He was born in South Africa, he's the ex vice president of Cambridge Footlights and most recently Pierre Novellie was one of the correspondents on hit BBC Two show The Mash Report and now he's returning to the Edinburgh Festival Fringe with his fifth show in as many years.
Can you ever see yourself having a year off?
I don't know. I probably should because it's my fifth show in five years and I did four Fringes before that as well so it's my fifth show and my ninth Fringe so I think I should have a break after ten if nothing else.
What keeps you coming back to Edinburgh?
Comedian's lives are very unstructured and the Fringe is sort of like end of year exams. It's a massive incentive to produce work, improve what you're doing and try new things.
Also, it's a massive trade show which is quite strange to say. But for example, if I get seen by a TV producer in Edinburgh, me and that producer both live in London where I gig four times a week for the rest of the year and he'll never come and see me there. So there's an element of madness to it.
Does it get easier the longer you do it?
It gets easier in the sense that you get more philosophical about how the whole thing goes and you take a lot of the elements which were intimidating earlier on, live reviewers, less seriously.
Do you enjoy having that hour to fill?
With an hour you can get much deeper. A paid club set is 20 minutes as minimum. If you're doing a headline set somewhere like The Comedy Box in Bristol, it's 40/45 minutes.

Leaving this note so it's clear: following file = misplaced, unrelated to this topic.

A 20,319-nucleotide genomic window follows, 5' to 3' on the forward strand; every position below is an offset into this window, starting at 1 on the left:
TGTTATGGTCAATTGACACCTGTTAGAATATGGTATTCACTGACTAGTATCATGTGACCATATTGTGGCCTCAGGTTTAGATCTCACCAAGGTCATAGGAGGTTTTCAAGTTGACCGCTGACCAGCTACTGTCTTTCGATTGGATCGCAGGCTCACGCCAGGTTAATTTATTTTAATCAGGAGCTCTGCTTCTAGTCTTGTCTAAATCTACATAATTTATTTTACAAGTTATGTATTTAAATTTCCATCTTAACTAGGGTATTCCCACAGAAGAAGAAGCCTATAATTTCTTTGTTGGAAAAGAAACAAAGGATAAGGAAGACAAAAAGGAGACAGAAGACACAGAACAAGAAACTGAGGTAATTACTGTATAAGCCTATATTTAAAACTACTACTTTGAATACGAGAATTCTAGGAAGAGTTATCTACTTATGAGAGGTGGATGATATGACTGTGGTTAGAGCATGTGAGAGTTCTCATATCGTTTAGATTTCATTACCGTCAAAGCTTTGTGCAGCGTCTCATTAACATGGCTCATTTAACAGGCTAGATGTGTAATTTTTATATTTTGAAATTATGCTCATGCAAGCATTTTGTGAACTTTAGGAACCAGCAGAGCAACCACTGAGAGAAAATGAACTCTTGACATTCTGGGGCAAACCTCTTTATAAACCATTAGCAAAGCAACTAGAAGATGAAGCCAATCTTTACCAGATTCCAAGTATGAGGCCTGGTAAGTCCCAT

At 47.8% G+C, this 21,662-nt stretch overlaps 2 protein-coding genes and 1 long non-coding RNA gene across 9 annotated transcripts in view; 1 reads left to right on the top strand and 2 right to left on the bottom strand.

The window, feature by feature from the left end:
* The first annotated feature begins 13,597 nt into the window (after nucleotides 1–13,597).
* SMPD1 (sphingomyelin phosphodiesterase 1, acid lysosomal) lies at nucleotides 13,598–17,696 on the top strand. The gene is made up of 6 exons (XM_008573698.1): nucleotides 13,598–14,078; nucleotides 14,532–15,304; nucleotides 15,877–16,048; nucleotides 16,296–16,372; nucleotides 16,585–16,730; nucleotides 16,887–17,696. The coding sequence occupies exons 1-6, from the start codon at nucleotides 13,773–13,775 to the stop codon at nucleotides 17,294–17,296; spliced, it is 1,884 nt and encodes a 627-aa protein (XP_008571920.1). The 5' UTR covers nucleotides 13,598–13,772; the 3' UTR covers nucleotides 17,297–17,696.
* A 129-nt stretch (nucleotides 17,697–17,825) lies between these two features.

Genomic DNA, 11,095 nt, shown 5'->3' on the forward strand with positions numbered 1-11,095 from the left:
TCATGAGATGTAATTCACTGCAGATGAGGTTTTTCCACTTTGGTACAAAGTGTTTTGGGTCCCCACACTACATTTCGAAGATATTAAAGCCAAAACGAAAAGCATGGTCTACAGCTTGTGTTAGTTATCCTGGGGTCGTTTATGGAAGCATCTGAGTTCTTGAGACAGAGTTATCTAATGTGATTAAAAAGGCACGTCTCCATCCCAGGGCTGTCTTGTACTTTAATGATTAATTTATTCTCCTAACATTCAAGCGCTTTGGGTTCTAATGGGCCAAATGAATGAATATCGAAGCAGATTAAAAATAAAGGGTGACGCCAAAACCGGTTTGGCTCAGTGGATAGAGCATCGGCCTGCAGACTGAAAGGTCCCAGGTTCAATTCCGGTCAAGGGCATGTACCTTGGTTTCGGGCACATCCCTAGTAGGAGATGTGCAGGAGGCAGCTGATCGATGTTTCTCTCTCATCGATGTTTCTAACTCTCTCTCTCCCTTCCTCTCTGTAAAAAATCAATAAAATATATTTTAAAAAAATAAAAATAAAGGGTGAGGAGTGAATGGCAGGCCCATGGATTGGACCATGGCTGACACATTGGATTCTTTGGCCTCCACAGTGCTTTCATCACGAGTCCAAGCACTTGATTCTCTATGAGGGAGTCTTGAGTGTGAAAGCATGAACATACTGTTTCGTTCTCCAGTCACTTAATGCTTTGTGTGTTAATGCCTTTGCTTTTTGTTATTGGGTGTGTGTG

You can do an hour in a club if you really wanted to, but it would still be a club audience not a Fringe audience.
What is a Fringe audience?
A Fringe audience see theatre, they know what the Fringe. If they're not from the surrounding areas they care about the Fringe because they've had to travel to see your show. So the mindset is already different.
Does that change how you put your show together?
Only your points of emphasis. For example, a literary reference - which you wouldn't include in a club set - but if you did, that literary reference would be throw away. You wouldn't lean on it as if it was going to get a round of applause. Where as at the Fringe you could maybe even lean on it.
Why did you decide to call your show See Novellie, Hear Novellie, Speak Novellie? And did you know what the show was going to be when you titled it?
I fought a good fight against pun titles for a long time but eventually we all give in and become what we hate!
I had to pick the title in January when I had a vague idea of what the show was about. I knew it was going to be satirical and I knew it was going to be about dissatisfaction with the way people do things politically now. But I didn't know any more than that and I wasn't sure how I was going to approach it.
How long have you been working on the show for?
Well, you start working on the next show pretty much as the current one is ending. Maybe you get a little break to mull things over and then you start writing new material again.